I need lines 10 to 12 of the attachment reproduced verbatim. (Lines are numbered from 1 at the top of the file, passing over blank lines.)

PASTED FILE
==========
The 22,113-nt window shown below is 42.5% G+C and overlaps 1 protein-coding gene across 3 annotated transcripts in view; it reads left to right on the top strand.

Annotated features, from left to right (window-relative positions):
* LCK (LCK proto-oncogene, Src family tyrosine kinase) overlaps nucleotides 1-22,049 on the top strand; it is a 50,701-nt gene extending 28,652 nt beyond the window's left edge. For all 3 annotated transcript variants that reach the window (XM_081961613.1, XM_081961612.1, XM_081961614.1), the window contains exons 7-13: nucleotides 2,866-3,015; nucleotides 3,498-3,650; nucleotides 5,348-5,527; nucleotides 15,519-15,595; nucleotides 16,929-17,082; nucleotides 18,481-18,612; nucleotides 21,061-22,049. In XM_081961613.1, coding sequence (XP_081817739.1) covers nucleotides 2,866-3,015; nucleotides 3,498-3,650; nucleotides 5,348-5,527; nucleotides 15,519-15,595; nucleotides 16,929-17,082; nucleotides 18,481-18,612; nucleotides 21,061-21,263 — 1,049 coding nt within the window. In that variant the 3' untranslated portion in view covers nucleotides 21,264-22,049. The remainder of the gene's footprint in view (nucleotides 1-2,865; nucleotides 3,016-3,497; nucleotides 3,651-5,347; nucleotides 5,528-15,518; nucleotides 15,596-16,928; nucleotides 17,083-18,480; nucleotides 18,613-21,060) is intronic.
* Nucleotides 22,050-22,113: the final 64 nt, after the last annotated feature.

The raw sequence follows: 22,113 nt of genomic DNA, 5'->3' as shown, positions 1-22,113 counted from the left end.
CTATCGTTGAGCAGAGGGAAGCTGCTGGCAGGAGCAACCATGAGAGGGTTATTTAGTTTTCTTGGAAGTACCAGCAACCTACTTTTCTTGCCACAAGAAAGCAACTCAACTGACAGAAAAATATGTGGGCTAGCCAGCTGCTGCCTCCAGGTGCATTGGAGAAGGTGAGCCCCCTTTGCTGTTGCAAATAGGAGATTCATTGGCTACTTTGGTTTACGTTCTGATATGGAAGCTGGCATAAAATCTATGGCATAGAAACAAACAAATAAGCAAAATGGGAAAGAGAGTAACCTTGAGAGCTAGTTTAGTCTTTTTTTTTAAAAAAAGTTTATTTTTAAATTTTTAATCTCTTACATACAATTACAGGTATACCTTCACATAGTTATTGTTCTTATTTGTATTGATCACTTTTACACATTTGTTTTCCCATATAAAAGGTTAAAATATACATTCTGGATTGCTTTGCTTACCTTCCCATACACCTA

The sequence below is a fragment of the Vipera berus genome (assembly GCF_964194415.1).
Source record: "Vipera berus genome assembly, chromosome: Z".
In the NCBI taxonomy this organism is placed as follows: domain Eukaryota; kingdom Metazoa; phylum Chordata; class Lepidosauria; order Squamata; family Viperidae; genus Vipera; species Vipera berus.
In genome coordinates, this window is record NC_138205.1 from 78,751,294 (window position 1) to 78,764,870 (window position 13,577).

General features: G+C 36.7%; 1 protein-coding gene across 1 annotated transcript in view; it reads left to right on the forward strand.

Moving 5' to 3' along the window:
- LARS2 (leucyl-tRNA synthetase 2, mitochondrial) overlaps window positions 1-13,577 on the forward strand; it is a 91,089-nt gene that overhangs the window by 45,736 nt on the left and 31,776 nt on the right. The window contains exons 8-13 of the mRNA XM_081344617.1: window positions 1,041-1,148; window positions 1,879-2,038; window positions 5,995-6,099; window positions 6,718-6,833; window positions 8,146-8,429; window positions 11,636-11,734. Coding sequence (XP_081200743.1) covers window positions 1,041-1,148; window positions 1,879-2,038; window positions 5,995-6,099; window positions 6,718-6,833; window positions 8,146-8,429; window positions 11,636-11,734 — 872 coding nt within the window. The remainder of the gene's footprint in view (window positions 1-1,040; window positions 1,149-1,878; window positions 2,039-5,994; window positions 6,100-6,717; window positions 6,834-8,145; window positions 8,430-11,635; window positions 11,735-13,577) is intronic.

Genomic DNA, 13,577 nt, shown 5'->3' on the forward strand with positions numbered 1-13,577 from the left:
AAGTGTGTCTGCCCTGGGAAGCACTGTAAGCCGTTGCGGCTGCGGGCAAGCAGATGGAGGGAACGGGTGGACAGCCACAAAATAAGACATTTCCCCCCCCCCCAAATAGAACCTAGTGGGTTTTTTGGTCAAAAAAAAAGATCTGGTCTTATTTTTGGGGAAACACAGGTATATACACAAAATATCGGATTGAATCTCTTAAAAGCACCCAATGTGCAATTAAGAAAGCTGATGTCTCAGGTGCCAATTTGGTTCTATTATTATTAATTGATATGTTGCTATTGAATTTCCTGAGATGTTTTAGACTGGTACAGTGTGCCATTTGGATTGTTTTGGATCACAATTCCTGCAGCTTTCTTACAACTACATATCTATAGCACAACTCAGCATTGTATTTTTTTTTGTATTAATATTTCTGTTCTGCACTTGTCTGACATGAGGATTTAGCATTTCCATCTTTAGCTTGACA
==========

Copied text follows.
In genome coordinates, this window is record NC_138205.1 from 78,751,294 (window position 1) to 78,764,870 (window position 13,577).

General features: G+C 36.7%; 1 protein-coding gene across 1 annotated transcript in view; it reads left to right on the forward strand.

Moving 5' to 3' along the window: